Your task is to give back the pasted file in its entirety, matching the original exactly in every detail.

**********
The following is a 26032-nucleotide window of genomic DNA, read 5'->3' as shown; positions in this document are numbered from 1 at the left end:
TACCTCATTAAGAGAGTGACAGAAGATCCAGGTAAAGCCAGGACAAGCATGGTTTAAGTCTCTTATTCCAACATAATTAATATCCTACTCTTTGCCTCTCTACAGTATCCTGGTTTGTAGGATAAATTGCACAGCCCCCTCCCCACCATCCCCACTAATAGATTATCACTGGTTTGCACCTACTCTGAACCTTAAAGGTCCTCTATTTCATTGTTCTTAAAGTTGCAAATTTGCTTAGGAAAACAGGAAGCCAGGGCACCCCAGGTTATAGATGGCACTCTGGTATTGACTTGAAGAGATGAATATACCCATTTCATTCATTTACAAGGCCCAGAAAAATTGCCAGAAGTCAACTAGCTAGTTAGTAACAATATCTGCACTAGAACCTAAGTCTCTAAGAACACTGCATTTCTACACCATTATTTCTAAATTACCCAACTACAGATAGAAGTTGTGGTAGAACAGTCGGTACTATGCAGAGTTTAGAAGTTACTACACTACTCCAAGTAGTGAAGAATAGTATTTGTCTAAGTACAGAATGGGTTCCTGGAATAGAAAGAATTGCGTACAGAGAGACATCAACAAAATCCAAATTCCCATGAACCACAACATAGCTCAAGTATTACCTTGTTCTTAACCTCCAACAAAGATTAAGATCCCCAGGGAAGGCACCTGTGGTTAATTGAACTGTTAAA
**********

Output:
The following is a 26032-nucleotide window of genomic DNA, read 5'->3' as shown; positions in this document are numbered from 1 at the left end:
TACCTCATTAAGAGAGTGACAGAAGATCCAGGTAAAGCCAGGACAAGCATGGTTTAAGTCTCTTATTCCAACATAATTAATATCCTACTCTTTGCCTCTCTACAGTATCCTGGTTTGTAGGATAAATTGCACAGCCCCCTCCCCACCATCCCCACTAATAGATTATCACTGGTTTGCACCTACTCTGAACCTTAAAGGTCCTCTATTTCATTGTTCTTAAAGTTGCAAATTTGCTTAGGAAAACAGGAAGCCAGGGCACCCCAGGTTATAGATGGCACTCTGGTATTGACTTGAAGAGATGAATATACCCATTTCATTCATTTACAAGGCCCAGAAAAATTGCCAGAAGTCAACTAGCTAGTTAGTAACAATATCTGCACTAGAACCTAAGTCTCTAAGAACACTGCATTTCTACACCATTATTTCTAAATTACCCAACTACAGATAGAAGTTGTGGTAGAACAGTCGGTACTATGCAGAGTTTAGAAGTTACTACACTACTCCAAGTAGTGAAGAATAGTATTTGTCTAAGTACAGAATGGGTTCCTGGAATAGAAAGAATTGCGTACAGAGAGACATCAACAAAATCCAAATTCCCATGAACCACAACATAGCTCAAGTATTACCTTGTTCTTAACCTCCAACAAAGATTAAGATCCCCAGGGAAGGCACCTGTGGTTAATTGAACTGTTAAA